5.18.24

96 Hours on 30A

In early May, I attended a bachelorette party on 30A and it was the absolute best time. For those unfamiliar, 30A is a county road in Walton County, Florida, and off of it are 16 charming seaside towns —  including Rosemary, Seacrest, Alys, Seaside, and Watercolor. This part of Florida’s Emerald Coast was definitely more of a hidden gem to those outside of the South until recent years when it has blown up in popularity on a national scale because of social media. I’ve long wanted to visit — and it was just as beautiful in person as the photos make it out to be.

During peak season, I’ve heard that 30A is extremely crowded — so I feel like early May, when we went, was the perfect time to visit. It was after the spring break rush and before the end of the school year, so while restaurants and shops were open, we didn’t have a problem (or waits!) getting in anywhere we wanted to go. And, the weather was great – it was in the 80s and sunny the entire time we were in town. One person we overheard describing 30A this time of year said it was “all chic bachelorette parties and chill grandmas” and I couldn’t agree more. The vibes were immaculate!

One thing to note before you head to 30A — many of the beaches in Walton County are private. This is very different from the beaches where I grew up going to in the Carolinas where there are public access points every lock and you can set up your umbrella wherever you please, even in front of an oceanfront house. This is understandably a very contentious issue, but until things (hopefully!) change, I wanted to share in case you’re planning your own trip to 30A so you can ensure wherever you choose to stay has beach access if that’s of interest. I am not an expert on this topic, so recommend you do your own research before going. (The town-controlled private beaches usually have some sort of access point — for example, in Rosemary, you need an RFID card to open the gates to even get on the beach, and in Seacrest, where we stayed, we had to show wristbands that came with our rental to use the beach access.) There are also public access points throughout the county, but in the summer, they can get really crowded because you aren’t allowed to set up outside of the public beach area — you cannot set up on a private beach owned by a property owner.

HOW TO GET THERE —

Getting to 30A from the DC area was easier than I thought it would be! We took a direct flight from DCA to ECP, the Northwest Florida Beaches Airport. The flight itself was a little under two hours, and then ECP is only about a 20 minute drive to 30A. We rented a car for the long weekend, but while the maids of honor took our luggage to the house and stopped by the grocery store, we took the bride out for happy hour, so we also called an Uber from the airport. It did take a while to get one and it was about $70, but once we were on 30A, everything we did — except for visiting Seaside — was within walking distance of our rental house in Seacrest, so you can definitely get by without a car.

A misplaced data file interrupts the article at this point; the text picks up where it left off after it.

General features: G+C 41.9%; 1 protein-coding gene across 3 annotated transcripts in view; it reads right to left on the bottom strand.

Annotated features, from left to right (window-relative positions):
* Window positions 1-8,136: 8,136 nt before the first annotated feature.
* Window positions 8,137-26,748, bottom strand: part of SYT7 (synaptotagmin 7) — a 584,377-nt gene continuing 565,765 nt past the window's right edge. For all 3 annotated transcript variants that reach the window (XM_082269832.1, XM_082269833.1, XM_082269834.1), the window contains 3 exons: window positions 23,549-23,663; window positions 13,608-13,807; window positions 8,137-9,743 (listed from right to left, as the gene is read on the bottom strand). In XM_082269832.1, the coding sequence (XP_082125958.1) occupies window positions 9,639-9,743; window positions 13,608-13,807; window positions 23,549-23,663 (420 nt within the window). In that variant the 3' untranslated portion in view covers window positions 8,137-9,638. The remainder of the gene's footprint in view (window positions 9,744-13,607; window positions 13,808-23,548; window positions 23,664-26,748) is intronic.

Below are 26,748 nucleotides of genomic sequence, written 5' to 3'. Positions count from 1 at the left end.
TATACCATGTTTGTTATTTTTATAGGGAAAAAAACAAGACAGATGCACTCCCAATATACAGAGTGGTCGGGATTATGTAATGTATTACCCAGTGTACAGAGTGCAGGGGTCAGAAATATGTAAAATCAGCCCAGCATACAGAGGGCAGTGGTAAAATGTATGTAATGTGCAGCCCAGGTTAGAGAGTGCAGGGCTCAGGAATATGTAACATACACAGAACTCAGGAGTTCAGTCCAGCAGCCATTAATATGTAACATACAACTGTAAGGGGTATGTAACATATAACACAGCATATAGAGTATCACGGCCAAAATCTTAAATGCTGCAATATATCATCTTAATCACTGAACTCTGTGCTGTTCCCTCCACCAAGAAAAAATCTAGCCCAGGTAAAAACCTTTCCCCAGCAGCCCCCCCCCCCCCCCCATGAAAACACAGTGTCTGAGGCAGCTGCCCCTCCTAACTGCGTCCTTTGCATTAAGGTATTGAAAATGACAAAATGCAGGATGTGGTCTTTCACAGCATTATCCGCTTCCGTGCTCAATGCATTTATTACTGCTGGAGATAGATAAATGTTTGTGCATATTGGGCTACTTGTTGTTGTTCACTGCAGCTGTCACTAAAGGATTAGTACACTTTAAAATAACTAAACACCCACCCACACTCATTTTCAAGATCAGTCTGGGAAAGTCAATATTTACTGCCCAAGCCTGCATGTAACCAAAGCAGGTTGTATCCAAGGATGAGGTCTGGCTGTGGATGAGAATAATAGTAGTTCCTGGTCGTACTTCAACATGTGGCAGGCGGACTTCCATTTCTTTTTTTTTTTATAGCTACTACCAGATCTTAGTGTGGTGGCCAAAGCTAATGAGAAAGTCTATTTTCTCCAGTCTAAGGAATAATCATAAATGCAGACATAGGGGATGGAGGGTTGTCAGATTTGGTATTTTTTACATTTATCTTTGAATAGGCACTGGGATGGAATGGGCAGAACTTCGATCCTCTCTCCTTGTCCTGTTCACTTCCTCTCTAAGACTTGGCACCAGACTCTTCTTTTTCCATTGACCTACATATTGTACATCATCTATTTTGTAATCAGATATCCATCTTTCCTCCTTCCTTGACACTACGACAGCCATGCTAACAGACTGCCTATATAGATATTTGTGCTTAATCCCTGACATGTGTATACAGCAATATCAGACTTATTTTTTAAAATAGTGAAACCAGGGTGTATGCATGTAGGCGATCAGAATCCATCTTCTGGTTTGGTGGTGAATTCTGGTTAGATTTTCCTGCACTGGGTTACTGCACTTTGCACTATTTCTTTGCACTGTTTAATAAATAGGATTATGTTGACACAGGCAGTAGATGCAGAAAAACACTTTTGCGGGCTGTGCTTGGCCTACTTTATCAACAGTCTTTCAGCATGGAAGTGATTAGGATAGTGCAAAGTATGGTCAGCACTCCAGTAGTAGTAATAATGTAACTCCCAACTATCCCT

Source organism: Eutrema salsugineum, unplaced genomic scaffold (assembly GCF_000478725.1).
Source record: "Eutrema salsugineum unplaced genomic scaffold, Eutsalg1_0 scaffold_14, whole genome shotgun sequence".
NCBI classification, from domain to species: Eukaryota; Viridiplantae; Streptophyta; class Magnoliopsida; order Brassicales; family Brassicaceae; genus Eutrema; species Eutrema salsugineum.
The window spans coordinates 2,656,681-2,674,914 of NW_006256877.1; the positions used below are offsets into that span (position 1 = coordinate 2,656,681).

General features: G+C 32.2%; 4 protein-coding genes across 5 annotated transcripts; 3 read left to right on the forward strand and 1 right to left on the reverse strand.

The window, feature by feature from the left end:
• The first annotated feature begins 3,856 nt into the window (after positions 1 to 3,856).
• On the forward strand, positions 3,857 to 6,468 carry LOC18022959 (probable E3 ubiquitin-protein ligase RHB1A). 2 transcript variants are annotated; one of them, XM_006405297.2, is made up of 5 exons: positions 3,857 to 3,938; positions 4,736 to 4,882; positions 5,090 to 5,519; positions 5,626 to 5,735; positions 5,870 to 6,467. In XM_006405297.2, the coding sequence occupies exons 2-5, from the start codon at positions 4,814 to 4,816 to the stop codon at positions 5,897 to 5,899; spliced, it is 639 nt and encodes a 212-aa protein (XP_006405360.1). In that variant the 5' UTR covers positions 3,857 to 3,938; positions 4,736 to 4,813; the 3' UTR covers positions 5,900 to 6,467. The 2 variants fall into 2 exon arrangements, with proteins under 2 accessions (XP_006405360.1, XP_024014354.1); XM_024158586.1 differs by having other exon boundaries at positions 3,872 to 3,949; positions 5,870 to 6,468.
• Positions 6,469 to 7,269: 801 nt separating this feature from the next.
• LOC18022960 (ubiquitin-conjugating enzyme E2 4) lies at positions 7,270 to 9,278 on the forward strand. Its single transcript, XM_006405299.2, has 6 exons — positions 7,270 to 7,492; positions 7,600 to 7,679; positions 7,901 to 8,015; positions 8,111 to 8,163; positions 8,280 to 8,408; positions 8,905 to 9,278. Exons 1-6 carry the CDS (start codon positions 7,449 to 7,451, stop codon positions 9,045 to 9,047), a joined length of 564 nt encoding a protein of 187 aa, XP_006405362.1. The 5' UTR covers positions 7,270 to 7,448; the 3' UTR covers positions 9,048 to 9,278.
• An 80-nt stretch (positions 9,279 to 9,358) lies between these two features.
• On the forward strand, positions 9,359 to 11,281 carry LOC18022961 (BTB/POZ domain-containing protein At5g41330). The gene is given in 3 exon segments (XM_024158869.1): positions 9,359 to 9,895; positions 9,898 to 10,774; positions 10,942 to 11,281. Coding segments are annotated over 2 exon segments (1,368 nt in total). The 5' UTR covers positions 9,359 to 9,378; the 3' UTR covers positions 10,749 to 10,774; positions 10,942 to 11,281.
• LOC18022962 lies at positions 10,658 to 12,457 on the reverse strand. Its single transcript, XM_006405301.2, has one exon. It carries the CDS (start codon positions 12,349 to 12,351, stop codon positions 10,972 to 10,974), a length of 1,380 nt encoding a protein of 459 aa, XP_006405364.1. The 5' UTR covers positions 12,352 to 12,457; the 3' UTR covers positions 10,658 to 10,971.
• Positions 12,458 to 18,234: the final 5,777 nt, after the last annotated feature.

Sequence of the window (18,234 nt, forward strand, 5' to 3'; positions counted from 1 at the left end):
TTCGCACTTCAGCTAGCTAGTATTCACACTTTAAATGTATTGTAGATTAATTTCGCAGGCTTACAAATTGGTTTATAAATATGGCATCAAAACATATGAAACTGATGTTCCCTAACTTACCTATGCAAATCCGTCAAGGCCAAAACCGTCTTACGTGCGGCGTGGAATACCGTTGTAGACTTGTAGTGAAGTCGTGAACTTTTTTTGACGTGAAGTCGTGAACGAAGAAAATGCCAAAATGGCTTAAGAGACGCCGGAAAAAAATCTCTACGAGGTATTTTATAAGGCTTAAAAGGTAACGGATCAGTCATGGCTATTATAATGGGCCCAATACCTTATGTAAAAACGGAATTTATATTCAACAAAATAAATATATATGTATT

When planning our return from 30A, there was a direct flight home from ECP to DCA, but it didn’t leave until nearly 6pm on Sunday — and one thing I’ve learned about myself as I’ve gotten older is that when it’s over, it’s over. I want to get home earlier in the day from vacation so I have time to reset, especially if the following day is a workday. As such, me and a few of the other girls took a flight home out of VPS, the Destin-Fort Walton Beach Airport, that’s about 75 minutes away from 30A. So while it was definitely more of a drive, it was worth it to me to get home earlier. The Uber driver who picked us up at ECP was super nice and told us she also owned an airport shuttle company, so we organized a ride to VPS with her for $150 + tip, which was comparable to what we would have paid for an Uber. (She also mentioned it would have been hard to get an Uber to VPS from 30A, so wanted to flag in case you’re also planning on flying in or out of VPS!)

WHERE TO STAY —

We were a party of seven, and rented this gorgeous Airbnb in Seacrest Beach. The property itself is new — the furnishings are gorgeous and the space is well laid-out as all the bedrooms have a private bathroom and balcony, which we loved. There were a few things we hope the owners work out since it’s still a new rental — namely, a few spots in the house could have been cleaned better and we thought they could have provided better information on where to get our Seacrest parking pass and wristbands. All that said, I would definitely recommend this property — the neighborhood was so picturesque and you can’t beat the location.

There are many towns on 30A, but what we really liked about Seacrest Beach was that it was bordered by Rosemary Beach to the west and Alys Beach to the east, so it was easy for us to walk to either, while also taking advantage of Seacrest Beach, which has a cute tram to take you around the neighborhood and to the beach, shops and restaurants — including an ice creamery, a pizza place, a brewery — and a huge, beautiful resort-style pool that would perfect if you wanted to take a break from the beach. The pool also had the cutest grill with burgers, sandwiches, nachos, and hot dogs alongside frozen drinks.